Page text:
Going up to Yerushalayim here and at Mk 10:32-33, 15:41; Lk 2:42, 18:31,19:28; Yn5:l, 11:55; Ac 11:2,13:31,15:2,21:4,21:12,21:15,24:11,25:1,25:9; Ga 1:17,2:1; and compare Yn 7:8; while Lk 10:30-31, Ac 8:26, 15:1, 25:7 report "coming down" from Yerushalayim. Jerusalem is located on top of the Judean hills, some 2,500 feet above sea level and higher than most inhabited places in Israel. This particular ascent was being made from Jericho, 900 feet below sea level. But "going up to Jerusalem" has a spiritual dimension which does not depend on altitude — the earth's spiritual geography is such that from the summit of Mount Everest one still "goes up" to Jerusalem. Today when Jews come to live in Israel they do not "immigrate" but "make aliyah" (the word means "going up"), even if they plan to live on the shore of the Dead Sea, the lowest place on earth.

20. Then Zavdai’s sons came to Yeshua with their mother. She bowed down, begging a favor from him.
21. He said to her, “What do you want?” She replied, “Promise that when you become king, these two sons of mine may sit, one on your right and the other on your left.”
22. But Yeshua answered, “You people don’t know what you are asking. Can you drink the cup that I am about to drink?” They said to him, “We can.”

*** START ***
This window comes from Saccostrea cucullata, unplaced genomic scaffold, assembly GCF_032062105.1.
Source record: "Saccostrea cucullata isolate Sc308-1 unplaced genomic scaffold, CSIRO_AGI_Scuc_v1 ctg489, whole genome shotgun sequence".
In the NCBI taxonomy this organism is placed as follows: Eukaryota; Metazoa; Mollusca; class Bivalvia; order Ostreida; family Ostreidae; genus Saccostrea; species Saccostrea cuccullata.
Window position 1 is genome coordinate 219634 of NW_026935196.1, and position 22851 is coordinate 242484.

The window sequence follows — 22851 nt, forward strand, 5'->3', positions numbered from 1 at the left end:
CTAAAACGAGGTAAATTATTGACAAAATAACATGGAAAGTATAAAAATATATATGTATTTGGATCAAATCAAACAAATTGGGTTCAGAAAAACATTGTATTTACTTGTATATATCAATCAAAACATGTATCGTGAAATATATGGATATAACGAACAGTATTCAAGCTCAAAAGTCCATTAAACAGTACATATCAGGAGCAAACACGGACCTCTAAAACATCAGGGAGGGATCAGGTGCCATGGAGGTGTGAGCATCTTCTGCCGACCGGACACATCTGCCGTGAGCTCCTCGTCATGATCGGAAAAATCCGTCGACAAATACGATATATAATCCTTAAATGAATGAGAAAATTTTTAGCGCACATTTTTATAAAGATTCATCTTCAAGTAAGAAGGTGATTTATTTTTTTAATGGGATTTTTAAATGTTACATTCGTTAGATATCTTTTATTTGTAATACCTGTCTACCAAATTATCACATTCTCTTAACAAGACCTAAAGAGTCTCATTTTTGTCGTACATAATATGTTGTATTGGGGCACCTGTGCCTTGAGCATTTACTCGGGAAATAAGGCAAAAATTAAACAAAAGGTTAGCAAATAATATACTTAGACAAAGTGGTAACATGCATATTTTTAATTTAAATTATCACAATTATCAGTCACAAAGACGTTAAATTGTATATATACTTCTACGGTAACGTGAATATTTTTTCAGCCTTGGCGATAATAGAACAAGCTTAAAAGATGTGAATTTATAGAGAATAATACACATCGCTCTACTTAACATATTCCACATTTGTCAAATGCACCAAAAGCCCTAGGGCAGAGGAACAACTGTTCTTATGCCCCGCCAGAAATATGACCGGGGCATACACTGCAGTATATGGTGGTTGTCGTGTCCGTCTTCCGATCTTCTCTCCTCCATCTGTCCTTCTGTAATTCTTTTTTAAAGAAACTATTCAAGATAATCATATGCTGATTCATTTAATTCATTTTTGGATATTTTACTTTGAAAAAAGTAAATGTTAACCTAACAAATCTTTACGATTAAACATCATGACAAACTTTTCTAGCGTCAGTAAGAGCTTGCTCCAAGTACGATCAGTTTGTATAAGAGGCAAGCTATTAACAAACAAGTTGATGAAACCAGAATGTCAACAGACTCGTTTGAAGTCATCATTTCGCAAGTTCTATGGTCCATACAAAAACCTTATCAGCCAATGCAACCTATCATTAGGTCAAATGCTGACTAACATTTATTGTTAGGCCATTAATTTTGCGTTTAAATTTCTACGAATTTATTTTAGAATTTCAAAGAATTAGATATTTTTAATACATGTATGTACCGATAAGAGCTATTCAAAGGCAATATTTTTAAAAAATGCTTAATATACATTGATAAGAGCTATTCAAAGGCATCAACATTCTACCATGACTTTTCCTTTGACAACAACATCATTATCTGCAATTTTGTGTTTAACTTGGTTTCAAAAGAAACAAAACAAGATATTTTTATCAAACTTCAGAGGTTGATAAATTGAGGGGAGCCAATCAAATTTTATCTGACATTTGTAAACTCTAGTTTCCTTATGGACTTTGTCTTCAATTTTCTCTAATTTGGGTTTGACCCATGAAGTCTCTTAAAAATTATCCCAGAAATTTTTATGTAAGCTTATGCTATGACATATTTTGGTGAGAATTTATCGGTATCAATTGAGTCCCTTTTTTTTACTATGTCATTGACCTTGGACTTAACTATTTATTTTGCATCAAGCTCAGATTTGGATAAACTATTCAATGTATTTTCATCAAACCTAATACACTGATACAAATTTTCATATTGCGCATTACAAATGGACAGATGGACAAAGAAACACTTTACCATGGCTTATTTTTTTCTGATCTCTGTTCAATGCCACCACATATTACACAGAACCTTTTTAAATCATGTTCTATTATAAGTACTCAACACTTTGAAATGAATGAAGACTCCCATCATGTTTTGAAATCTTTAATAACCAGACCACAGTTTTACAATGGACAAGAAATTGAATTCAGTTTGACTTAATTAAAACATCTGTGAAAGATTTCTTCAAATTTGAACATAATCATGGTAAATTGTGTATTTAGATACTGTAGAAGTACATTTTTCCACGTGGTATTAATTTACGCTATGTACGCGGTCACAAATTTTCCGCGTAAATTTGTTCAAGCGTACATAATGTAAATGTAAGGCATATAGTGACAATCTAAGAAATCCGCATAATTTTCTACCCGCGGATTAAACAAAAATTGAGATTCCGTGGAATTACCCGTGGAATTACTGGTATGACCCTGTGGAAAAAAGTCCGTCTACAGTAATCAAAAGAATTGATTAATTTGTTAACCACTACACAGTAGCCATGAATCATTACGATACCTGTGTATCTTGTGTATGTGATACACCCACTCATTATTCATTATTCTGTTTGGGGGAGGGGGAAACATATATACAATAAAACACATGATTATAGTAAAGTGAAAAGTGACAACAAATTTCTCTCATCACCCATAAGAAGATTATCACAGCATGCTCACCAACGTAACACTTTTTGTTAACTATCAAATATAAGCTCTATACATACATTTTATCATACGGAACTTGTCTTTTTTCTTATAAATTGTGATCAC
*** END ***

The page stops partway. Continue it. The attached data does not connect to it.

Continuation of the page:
23. He said to them, “Yes, you will drink my cup. But to sit on my right and on my left is not mine to give, it is for those for whom my Father has prepared it.”
24. Now when the other ten heard about this, they were outraged at the two brothers.
25. But Yeshua called them and said, “You know that among the Goyim, those who are supposed to rule them become tyrants, and their superiors become dictators.
26. Among you, it must not be like that. On the contrary, whoever among you wants to be a leader must become your servant,
27. and whoever wants to be first must be your slave!
28. For the Son of Man did not come to be served, but to serve — and to give his life as a ransom for many.”
29. As they were leaving Yericho, a large crowd followed Yeshua.
30. Two blind men sitting by the side of the road heard that he was passing by and shouted, “Son of David! Have pity on us!”
As they were leaving Yericho... two blind men. Compare the descriptions at Mk 10:46, Lk 18:35. When Gospel witnesses differ, often there is a reasonable way to explain the discrepancies. Only Mattityahu notes the second blind man, presumably there were two, but the one was more prominent than the other — Mark even tells us his name, Bar-Timai. Luke places the incident "As Yeshua approached Jericho." But there were two Jerichos; Yeshua may have been leaving the site of still inhabited ancient Jericho, with its archeological remains going back to 7,000 B.C.E., and approaching the more recently developed Roman spa several kilometers nearer Jerusalem.

31. The crowd scolded them and told them to be quiet, but they shouted all the louder, “Lord! Son of David! Have pity on us!”
32. Yeshua stopped, called them and said, “What do you want me to do for you?”
33. They said to him, “Lord, open our eyes.”
34. Filled with tenderness, Yeshua touched their eyes; and instantly they received their sight and followed him.